Inmates shall not conduct a mail order or other business while under the custody of the Department. Superintendents may direct Administrative Services, Program Services, or Security Services Deputies to monitor correspondence patterns and financial accounts to detect any irregularities which would indicate this type of activity. Violation of this policy by an inmate may result in disciplinary action and/or the monitoring of outgoing correspondence for a specified period of time.
Garvin Aff., Ex. F, ¶ 15.

  Inmate Behavior Rule 103.20 provides as follows:

  Inmates shall not request or solicit goods or services from any business or any person other than immediate family members without the consent and approval of the facility Superintendent or designee. Page 5

 Garvin Aff, Ex. G, at 11.

  According to Defendant Superintendent Garvin, the foregoing regulations are designed to prevent inmate fraud upon the public, to prevent inmates from accumulating debt, and to prevent the use of inmate funds for illegal purposes. In addition, the regulations are designed to prevent the prison mail facilities from being overburdened. Garvin Aff. ¶ 10. According to Defendant Superintendent Garvin, the prison facility is not capable of monitoring the business enterprises of approximately 70, 153 inmates and the prison staff would be overwhelmed by the task of processing inmate mail. Id. ¶ 11. Plaintiff does not dispute these assertions, but contends that the regulations, as applied to him, have violated his First Amendment rights. See Plaintiff's Mem. Opp. at 2.

  DISCUSSION

  Because the Court has considered matters outside the pleadings, the Court treats defendants' motion to dismiss as one for summary judgment under Rule 56 of the Federal Rules of Civil Procedure. Upon being notified that the Court would treat the defendant's motion as a summary judgment motion, Plaintiff filed a cross-motion for partial summary judgment and declined to file any further evidentiary material (see Plaintiff's May 5, 2003 letter to Court).

  Under Federal Rule of Civil Procedure 56(c), summary judgment may be granted when there is no genuine issue of material fact and the movant is entitled to judgment as a matter of law. Celotex Corp. v. Catrett, 477 U.S. 317, 322 (1986). There is a genuine issue of material fact if a disputed factual issue can "reasonably be resolved in favor of either party." Anderson v. Page 6 Liberty Lobby. Inc., 477 U.S. 242, 250 (1986). A fact is material if it affects the outcome under the applicable substantive law. Id. at 248. When deciding cross-motions for summary judgment, "the court applies the same standard as that for individual motions and treats the facts in the light most favorable to the non-moving party." American Ins, Co. v. New York City Health and Hospitals Corp., 265 F. Supp.2d 434, 437-38 (S.D.N.Y. 2003).

  Plaintiff's First Amendment Claims

  It is well settled that "`[a] prison inmate retains those First Amendment rights that are not inconsistent with his status as a prisoner or with the legitimate penological objectives of the corrections system.' " Jones v. North Carolina Prisoners' Labor Union, Inc., 433 U.S. 119, 125 (1977) (quoting Pell v. Procunier, 417 U.S. 817, 822 (1974)).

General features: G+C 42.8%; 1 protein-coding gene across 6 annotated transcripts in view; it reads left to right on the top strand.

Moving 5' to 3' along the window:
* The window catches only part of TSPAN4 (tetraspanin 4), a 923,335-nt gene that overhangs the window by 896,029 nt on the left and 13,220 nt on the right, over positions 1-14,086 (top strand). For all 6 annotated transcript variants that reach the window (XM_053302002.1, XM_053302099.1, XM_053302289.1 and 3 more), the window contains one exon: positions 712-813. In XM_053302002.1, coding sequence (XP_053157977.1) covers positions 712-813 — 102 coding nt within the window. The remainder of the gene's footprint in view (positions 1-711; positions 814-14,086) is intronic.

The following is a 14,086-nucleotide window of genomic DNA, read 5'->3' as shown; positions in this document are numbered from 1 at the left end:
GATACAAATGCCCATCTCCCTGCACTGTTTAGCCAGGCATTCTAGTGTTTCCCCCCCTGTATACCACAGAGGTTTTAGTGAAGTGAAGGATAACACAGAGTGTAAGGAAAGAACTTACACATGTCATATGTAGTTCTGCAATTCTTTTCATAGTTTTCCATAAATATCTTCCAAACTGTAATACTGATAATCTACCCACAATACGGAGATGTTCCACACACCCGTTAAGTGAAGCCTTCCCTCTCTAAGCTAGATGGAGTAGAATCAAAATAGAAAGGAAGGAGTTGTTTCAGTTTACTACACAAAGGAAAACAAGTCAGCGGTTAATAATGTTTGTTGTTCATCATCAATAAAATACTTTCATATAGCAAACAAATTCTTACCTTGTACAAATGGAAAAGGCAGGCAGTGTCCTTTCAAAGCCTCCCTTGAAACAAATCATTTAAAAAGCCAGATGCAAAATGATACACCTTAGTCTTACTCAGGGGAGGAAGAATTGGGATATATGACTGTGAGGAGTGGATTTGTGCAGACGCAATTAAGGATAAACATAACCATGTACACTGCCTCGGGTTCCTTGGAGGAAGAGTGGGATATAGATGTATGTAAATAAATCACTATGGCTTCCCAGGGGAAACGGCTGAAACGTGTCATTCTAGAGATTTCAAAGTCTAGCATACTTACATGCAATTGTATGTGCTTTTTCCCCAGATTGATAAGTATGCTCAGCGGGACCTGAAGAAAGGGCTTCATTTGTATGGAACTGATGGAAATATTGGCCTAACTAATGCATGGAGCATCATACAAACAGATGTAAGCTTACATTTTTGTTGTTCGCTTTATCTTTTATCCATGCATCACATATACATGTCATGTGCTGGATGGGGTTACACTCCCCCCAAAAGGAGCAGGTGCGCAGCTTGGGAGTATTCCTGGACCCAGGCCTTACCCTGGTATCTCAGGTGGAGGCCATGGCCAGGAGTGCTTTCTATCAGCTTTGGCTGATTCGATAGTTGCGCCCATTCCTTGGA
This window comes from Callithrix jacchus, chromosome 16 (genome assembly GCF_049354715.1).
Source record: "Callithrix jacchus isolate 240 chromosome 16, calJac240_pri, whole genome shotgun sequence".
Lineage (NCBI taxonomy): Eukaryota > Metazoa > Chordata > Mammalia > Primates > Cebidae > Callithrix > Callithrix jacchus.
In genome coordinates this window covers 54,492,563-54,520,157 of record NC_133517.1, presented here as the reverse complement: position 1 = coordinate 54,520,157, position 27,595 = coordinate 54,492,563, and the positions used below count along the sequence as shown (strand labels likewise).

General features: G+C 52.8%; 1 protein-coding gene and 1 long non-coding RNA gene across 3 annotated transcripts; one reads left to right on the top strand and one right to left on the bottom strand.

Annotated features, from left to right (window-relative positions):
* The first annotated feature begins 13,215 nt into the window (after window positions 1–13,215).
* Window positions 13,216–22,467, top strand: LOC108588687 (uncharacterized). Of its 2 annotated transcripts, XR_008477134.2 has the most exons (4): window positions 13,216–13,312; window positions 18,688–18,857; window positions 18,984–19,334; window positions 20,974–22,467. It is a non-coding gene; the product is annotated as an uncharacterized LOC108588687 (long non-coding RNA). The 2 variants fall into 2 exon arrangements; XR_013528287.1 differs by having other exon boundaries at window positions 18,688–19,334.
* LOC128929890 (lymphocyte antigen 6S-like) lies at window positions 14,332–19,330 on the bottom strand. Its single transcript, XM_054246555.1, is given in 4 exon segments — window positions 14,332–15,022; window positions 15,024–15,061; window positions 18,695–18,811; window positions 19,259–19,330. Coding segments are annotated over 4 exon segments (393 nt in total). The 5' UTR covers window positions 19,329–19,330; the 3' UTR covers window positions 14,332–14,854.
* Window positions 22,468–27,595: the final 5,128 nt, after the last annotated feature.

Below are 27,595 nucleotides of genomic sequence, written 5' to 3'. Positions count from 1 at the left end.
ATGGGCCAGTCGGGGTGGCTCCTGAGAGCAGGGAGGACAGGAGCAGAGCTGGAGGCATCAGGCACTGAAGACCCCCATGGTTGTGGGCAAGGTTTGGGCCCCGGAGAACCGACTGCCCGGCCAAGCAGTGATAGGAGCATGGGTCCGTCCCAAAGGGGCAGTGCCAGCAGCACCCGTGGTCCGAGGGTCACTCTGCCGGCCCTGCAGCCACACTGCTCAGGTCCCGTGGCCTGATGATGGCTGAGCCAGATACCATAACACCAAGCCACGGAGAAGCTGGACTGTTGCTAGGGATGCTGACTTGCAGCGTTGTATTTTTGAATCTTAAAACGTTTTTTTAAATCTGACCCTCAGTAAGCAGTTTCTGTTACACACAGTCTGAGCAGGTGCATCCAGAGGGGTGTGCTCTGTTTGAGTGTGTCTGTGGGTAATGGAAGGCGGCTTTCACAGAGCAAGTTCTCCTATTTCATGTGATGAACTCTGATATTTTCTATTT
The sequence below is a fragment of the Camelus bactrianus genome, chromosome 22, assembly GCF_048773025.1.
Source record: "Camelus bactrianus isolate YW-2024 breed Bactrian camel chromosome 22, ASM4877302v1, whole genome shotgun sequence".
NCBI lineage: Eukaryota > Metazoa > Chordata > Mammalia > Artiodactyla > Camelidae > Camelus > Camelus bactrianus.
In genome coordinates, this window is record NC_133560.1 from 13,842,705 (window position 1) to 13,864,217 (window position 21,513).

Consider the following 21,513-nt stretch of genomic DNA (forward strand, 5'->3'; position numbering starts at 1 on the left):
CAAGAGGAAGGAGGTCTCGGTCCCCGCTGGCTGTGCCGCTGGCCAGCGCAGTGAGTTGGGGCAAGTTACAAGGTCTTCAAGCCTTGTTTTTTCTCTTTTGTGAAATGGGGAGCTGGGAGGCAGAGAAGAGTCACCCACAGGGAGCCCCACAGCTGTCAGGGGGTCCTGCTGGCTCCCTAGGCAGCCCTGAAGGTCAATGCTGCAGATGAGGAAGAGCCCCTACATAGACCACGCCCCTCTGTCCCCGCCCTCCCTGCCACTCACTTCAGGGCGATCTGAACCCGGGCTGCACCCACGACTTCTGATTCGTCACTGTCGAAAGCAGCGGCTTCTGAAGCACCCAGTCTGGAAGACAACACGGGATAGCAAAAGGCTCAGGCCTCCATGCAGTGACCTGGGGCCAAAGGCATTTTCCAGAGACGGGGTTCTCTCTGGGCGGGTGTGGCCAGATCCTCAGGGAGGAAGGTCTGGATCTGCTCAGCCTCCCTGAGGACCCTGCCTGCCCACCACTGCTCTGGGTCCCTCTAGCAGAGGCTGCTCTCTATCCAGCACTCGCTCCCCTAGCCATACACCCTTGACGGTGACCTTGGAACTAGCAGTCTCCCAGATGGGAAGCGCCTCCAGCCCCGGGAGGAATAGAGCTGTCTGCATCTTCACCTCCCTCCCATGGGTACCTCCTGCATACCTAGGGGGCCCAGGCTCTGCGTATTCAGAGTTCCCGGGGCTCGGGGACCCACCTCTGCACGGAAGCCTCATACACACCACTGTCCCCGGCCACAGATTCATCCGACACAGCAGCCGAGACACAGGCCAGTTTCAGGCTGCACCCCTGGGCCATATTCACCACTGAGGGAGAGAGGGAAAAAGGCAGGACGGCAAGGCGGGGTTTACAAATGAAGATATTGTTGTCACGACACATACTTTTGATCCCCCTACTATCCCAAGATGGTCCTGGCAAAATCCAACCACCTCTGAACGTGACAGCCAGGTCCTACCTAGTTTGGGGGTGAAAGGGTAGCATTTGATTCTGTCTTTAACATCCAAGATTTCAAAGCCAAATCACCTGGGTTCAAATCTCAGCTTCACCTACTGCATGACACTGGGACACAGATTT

The standard for determining whether a prison regulation has an adverse impact on an inmate's constitutional rights was articulated by the Supreme Court in Turner v. Safley, 482 U.S. 78 (1987). A prison regulation is "valid if it is reasonably related to legitimate penological interests." Id. at 89. In Turner, the Supreme Court set forth the following four-part test:

First, there must be a "valid rational connection" between the prison regulation and the legitimate governmental interest put forward to justify it. . . . Moreover, the governmental objective must be a legitimate and neutral one . . . A second factor. . . . is whether there are alternative means of exercising the right that remain open to prison inmates. . . . A third consideration is the impact accommodation of the asserted constitutional right will have on guards and other inmates, and on the allocation of prison resources generally. . . . Finally, the absence of ready alternatives is evidence of the reasonableness of a prison regulation.
id. at 89-90.

  DOCS Directive 4422 prohibits inmates from conducting business while in the Page 7 custody of DOCS. In addition, Inmate Behavior Rule 103.20 provides that inmates shall not request goods or services from any business . . . without the consent and approval of the . . . Superintendent. See Ex. D, Garvin Aff. at ¶ 7.

  As a threshold matter, the DOCS regulations prohibiting plaintiff from conducting business do not prevent plaintiff from exercising his First Amendment rights. While plaintiff may not conduct a business, he is not otherwise prevented from disseminating his work. Even if the DOCS regulations did prevent plaintiff from exercising his rights under the First Amendment, however, the regulations in question are related to a legitimate penological interest.